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Posts Tagged ‘What’s in a name 5’

I’d broken one of our unspoken rules: We were always supposed to pretend our life was one long and incredibly fun adventure.

–  Jeannette Walls in The Glass Castle

Last year, I read a coming-of-age memoir that was disturbingly bizarre. No, not The Glass Castle, although it can also be quite accurately described that way. The book that I read, and disliked very much, was Running with Scissors. My childhood and teenage years were, for the most part, remarkably normal and quite secure, and therefore in complete contrast with the extraordinarily strange life that Augusten Burroughs describes in his book. My dislike stemmed not from the fact that I couldn’t relate to his singular childhood, but that I couldn’t find any humor in what was clearly intended to be hilarious. Instead of finding his account bizarre and witty, I found it bizarre and off-putting. And quite sad.

The Glass Castle, on the other hand, made me stay up till the wee hours of the morning, wanting to read ‘just one more chapter’. This book is author Jeannette Walls’ account of her itinerant childhood spent with a set of splendidly unorthodox parents, her siblings, an assortment of animals, and stubborn, stubborn poverty. Set mostly in the 1960s and 70s, in towns that few non-Americans would be able to point out on a map (though I suspect that many Americans might have trouble locating them as well), and always described in a matter-of-fact voice, when describing hardship, and fleeting moments of escape from hardship alike, Walls succeeds in making all the struggles, the adventures, the hunger and scavenging the trash cans for half-eaten sandwiches, and the relentless poverty sound almost comical.

The book begins with a three-year old Walls in a pink dress, standing on a chair in front of the stove, cooking hot dogs, and eventually suffering serious burns to her little body. From the first few accounts, a picture emerges of the Walls family: poor, eccentric and very unique. Walls’ father, a self-described entrepreneur, is best known as the ‘town drunk’ and shares with his kids his ambitious project and blueprints to build a glass house for the family in the desert. Undeniably intelligent, and quite effortlessly charming, he is almost always between jobs or urging his family to do the skedaddle when the town becomes too hot for him. Walls’ mother is equally unusual, an heiress who lives in abject poverty, a painter who:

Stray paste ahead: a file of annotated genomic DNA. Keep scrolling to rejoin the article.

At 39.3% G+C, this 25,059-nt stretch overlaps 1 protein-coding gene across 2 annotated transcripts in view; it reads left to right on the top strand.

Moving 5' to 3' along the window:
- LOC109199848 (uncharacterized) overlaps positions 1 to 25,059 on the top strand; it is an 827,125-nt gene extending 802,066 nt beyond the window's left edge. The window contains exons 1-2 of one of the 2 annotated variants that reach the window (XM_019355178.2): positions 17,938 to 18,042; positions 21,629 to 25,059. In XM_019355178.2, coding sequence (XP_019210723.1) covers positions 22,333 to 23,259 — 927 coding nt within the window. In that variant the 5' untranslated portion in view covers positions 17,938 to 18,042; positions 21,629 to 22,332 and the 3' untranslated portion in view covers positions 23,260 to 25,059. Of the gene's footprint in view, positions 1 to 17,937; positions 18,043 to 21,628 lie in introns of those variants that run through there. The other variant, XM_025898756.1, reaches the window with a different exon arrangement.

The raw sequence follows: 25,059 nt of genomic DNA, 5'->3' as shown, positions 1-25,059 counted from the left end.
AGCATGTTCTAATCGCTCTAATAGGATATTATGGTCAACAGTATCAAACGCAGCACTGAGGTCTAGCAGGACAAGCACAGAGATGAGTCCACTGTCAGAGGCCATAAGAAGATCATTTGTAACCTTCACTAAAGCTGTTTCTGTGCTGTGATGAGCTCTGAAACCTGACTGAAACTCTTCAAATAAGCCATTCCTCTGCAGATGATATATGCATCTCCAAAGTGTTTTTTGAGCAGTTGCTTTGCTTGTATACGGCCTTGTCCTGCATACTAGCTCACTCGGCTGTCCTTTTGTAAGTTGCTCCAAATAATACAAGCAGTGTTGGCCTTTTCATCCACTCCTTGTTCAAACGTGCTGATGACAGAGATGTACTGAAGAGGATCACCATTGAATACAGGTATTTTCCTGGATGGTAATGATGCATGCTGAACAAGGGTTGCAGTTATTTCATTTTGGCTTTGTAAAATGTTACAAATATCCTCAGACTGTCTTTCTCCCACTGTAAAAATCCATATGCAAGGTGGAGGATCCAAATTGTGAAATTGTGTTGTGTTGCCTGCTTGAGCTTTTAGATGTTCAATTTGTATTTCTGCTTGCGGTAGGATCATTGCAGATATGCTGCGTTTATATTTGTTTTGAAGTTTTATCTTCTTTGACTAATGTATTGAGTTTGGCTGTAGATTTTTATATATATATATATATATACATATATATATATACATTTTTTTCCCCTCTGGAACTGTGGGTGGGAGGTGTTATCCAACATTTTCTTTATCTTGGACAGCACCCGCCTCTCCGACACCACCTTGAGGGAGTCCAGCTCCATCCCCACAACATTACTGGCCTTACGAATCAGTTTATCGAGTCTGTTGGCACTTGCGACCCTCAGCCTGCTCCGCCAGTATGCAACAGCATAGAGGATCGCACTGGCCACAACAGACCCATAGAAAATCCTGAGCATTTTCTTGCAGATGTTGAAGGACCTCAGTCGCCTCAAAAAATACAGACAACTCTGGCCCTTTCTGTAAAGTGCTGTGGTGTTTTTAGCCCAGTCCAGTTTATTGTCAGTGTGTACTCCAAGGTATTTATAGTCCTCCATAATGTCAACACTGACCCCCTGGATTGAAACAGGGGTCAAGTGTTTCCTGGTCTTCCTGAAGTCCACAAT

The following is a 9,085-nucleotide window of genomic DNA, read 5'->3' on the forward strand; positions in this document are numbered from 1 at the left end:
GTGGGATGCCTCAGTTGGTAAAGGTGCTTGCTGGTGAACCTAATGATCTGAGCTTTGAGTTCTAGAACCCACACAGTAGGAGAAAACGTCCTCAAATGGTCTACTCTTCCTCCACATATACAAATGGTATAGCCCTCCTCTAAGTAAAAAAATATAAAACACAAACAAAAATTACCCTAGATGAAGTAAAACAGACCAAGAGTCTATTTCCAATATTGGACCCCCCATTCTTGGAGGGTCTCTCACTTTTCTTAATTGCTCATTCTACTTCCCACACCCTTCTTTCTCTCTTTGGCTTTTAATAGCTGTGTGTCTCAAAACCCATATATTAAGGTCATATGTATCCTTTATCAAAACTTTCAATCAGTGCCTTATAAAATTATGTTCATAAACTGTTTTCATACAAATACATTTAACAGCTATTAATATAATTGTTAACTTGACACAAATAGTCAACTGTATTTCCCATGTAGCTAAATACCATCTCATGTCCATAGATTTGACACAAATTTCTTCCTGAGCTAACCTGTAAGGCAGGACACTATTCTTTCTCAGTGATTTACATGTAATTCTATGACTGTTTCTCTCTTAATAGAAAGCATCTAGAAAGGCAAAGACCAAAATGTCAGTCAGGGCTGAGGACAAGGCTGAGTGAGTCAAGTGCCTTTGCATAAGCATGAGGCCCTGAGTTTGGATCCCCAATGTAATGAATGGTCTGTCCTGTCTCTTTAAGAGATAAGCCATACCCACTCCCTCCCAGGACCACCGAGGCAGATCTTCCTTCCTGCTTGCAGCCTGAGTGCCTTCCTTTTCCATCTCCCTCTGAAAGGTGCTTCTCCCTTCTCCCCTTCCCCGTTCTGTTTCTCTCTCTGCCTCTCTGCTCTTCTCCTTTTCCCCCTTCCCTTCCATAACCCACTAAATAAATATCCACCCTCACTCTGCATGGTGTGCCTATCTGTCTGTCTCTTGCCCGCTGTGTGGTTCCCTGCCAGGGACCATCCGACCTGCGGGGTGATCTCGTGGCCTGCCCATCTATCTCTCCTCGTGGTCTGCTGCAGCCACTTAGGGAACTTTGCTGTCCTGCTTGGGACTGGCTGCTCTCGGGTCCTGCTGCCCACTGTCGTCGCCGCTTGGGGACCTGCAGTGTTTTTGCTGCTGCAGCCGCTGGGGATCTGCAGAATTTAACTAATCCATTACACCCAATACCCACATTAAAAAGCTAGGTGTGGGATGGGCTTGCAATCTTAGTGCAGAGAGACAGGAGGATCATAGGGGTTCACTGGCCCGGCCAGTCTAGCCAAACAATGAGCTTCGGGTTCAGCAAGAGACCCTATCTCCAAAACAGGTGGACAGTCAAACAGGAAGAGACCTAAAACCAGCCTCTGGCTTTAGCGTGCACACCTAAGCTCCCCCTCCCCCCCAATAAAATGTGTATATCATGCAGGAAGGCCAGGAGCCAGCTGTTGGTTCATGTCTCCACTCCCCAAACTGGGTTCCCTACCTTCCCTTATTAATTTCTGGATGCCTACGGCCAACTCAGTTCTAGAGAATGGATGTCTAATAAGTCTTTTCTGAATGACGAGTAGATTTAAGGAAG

…didn’t like cooking much – “Why spend the afternoon making a meal that will be gone in an hour,” she’d ask us, “when in the same amount of time, I can do a painting that can last forever?” – so once a week or so, she’d fix a big cast iron vat of something like fish and rice or, usually, beans. We’d all sort the beans together, picking out the rocks, then Mom would soak them overnight, boil them the next day with an old ham bone to give them flavor, and for that entire week we’d have beans for breakfast, lunch, and dinner. If the beans started going bad, we’d just pit extra spice in them, like the Mexicans at the LBJ Apartments always did.

Walls’ mother also did not approve of eye glasses.

 If you had weak eyes, Mom believed, they needed exercise to get strong. The way she saw it, glasses were like crutches. They prevented people with feeble eyes from learning to see the world on their own.

And so, Walls and her three siblings learn to fend for themselves, defending themselves and each other from tormentors in school, foraging for fruit and scraps when food was scarce at home, and in the process becoming incredibly resilient, protective, creative and unusually resourceful, such as when the author attempts to correct her faulty jawline by making her own braces with rubber bands, metal coat hangers and a Kotex sanitary napkin (for padding).

Moving from town to town, from California to Nevada to Arizona, from school to school, always not knowing where their next meal is going to come from, the family ultimately settles down in Welsh, West Virginia, in a house that can only be described as a dump. These desert kids, at home going barefoot in the scalding desert sand, collecting garnet, turquoise, granite, obsidian, geodes, fool’s gold and bull frogs, are seen as outsiders and freaks in this small, cold, racist mining town that they never really get used to. As their home situation gets increasingly impossible, these gifted children, who surely must have been a lot more troubled and less merry than the tone often implies, dream of escape to New York City and eventually live out their dreams (some of it at least). The story ends with the kids, now all grown up, living in New York City (with the exception of the distant Maureen, the youngest), sharing a loving yet difficult relationship with their ever singular parent(s), who continue to live exciting lives as homeless squatters, diving the dumpster for supplies.

Wall’s story of poverty and hunger is as poignant as her parents are memorable. Singular individuals with unique philosophies, they dole out entertainment, love and difficulty in equal measure.

“But Mom”, I said, “that ring could get us a lot of food [of a two-carat diamond ring that the kids found and that the mother decides to wear].”

“That’s true,” Mom said, “but it could also improve my self-esteem. And at times like these, self-esteem is even more vital than food.”

The Glass Castle is the first book I read (and tremendously enjoyed) this year as part of the What’s in a name 5 challenge – a book with a type of house in the title.

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